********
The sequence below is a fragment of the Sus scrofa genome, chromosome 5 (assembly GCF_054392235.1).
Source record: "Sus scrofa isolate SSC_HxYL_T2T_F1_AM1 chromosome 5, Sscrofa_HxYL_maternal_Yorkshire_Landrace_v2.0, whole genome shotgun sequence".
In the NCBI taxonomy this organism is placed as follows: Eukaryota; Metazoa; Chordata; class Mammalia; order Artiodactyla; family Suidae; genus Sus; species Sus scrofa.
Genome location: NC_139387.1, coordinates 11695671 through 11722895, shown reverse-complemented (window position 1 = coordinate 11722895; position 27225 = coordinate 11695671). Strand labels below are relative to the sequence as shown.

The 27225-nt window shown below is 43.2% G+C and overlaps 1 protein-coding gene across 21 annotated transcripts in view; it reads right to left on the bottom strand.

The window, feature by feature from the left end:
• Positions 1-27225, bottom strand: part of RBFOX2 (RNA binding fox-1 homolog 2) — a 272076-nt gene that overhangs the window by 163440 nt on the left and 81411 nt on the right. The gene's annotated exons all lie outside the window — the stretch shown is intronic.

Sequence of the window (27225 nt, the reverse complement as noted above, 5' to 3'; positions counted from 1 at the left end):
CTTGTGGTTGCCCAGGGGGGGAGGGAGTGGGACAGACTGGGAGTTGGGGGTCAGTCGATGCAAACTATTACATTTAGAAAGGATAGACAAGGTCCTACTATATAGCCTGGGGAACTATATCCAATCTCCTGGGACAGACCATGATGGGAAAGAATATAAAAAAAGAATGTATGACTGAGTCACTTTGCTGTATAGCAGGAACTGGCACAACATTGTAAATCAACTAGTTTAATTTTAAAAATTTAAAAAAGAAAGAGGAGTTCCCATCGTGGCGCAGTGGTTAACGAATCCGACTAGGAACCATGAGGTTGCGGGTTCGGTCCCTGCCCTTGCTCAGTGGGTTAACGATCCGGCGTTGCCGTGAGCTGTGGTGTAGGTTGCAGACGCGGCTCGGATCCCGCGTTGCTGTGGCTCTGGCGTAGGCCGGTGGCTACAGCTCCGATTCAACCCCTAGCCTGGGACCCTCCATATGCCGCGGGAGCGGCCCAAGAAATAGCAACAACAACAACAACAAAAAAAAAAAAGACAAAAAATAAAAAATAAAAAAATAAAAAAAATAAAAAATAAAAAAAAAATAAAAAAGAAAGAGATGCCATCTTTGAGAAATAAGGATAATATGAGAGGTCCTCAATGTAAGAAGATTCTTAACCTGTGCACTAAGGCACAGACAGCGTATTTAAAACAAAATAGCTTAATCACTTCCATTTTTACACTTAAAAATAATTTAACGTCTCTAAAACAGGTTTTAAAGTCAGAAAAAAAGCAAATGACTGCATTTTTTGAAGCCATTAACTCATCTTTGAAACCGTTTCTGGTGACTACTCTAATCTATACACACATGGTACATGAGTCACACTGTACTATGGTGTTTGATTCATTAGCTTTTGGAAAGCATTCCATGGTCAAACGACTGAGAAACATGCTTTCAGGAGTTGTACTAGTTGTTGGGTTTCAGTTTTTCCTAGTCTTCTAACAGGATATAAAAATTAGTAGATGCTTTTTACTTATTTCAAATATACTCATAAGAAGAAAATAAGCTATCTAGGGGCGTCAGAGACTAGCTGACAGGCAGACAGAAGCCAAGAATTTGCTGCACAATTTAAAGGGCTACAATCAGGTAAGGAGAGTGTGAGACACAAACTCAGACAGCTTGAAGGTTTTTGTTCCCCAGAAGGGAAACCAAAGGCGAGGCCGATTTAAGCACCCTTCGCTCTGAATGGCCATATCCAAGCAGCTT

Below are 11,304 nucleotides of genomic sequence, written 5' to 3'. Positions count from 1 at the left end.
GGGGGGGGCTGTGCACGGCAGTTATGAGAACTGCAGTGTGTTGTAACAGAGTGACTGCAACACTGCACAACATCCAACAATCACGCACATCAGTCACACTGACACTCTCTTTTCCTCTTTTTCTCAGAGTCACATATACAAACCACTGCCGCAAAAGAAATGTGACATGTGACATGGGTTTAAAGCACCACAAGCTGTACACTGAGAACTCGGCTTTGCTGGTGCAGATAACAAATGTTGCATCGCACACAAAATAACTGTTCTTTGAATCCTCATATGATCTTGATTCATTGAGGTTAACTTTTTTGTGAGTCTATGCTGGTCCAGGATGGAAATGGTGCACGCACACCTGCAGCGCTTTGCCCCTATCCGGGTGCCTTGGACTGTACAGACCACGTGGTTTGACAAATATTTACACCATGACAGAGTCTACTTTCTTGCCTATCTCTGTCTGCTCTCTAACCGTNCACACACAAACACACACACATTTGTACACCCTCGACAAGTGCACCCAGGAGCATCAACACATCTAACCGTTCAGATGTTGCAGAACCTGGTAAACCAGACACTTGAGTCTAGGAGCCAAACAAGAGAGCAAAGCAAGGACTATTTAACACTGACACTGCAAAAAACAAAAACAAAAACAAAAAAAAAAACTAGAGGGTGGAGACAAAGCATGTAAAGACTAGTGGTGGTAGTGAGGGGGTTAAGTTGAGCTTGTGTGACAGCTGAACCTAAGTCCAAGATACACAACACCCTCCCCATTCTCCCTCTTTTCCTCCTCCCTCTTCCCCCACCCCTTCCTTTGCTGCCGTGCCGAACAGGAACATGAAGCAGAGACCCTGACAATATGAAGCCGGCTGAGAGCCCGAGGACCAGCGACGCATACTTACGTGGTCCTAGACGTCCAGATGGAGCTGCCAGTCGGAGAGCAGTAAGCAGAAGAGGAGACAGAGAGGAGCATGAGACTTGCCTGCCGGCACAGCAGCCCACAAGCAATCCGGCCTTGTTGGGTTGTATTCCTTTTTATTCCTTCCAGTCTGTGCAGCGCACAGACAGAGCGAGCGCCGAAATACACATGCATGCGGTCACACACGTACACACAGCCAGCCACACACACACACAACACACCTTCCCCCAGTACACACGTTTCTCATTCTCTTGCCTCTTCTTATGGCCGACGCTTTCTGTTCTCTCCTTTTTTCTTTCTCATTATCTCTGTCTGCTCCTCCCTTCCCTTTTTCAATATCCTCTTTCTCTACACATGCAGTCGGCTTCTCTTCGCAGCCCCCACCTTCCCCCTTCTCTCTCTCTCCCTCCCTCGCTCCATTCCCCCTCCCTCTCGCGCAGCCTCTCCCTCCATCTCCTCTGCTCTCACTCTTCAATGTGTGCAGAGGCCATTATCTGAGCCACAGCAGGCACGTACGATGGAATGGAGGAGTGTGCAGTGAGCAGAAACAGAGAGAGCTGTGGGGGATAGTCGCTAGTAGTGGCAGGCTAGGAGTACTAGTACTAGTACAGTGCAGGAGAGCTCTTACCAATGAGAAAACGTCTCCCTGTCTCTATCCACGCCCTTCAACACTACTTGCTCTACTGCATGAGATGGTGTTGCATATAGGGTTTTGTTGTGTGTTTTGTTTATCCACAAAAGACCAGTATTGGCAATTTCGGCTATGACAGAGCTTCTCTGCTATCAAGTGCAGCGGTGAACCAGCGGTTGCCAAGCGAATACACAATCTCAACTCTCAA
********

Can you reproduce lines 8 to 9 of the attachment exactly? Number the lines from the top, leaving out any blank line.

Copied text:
Sequence of the window (27225 nt, the reverse complement as noted above, 5' to 3'; positions counted from 1 at the left end):
CTTGTGGTTGCCCAGGGGGGGAGGGAGTGGGACAGACTGGGAGTTGGGGGTCAGTCGATGCAAACTATTACATTTAGAAAGGATAGACAAGGTCCTACTATATAGCCTGGGGAACTATATCCAATCTCCTGGGACAGACCATGATGGGAAAGAATATAAAAAAAGAATGTATGACTGAGTCACTTTGCTGTATAGCAGGAACTGGCACAACATTGTAAATCAACTAGTTTAATTTTAAAAATTTAAAAAAGAAAGAGGAGTTCCCATCGTGGCGCAGTGGTTAACGAATCCGACTAGGAACCATGAGGTTGCGGGTTCGGTCCCTGCCCTTGCTCAGTGGGTTAACGATCCGGCGTTGCCGTGAGCTGTGGTGTAGGTTGCAGACGCGGCTCGGATCCCGCGTTGCTGTGGCTCTGGCGTAGGCCGGTGGCTACAGCTCCGATTCAACCCCTAGCCTGGGACCCTCCATATGCCGCGGGAGCGGCCCAAGAAATAGCAACAACAACAACAACAAAAAAAAAAAAGACAAAAAATAAAAAATAAAAAAATAAAAAAAATAAAAAATAAAAAAAAAATAAAAAAGAAAGAGATGCCATCTTTGAGAAATAAGGATAATATGAGAGGTCCTCAATGTAAGAAGATTCTTAACCTGTGCACTAAGGCACAGACAGCGTATTTAAAACAAAATAGCTTAATCACTTCCATTTTTACACTTAAAAATAATTTAACGTCTCTAAAACAGGTTTTAAAGTCAGAAAAAAAGCAAATGACTGCATTTTTTGAAGCCATTAACTCATCTTTGAAACCGTTTCTGGTGACTACTCTAATCTATACACACATGGTACATGAGTCACACTGTACTATGGTGTTTGATTCATTAGCTTTTGGAAAGCATTCCATGGTCAAACGACTGAGAAACATGCTTTCAGGAGTTGTACTAGTTGTTGGGTTTCAGTTTTTCCTAGTCTTCTAACAGGATATAAAAATTAGTAGATGCTTTTTACTTATTTCAAATATACTCATAAGAAGAAAATAAGCTATCTAGGGGCGTCAGAGACTAGCTGACAGGCAGACAGAAGCCAAGAATTTGCTGCACAATTTAAAGGGCTACAATCAGGTAAGGAGAGTGTGAGACACAAACTCAGACAGCTTGAAGGTTTTTGTTCCCCAGAAGGGAAACCAAAGGCGAGGCCGATTTAAGCACCCTTCGCTCTGAATGGCCATATCCAAGCAGCTT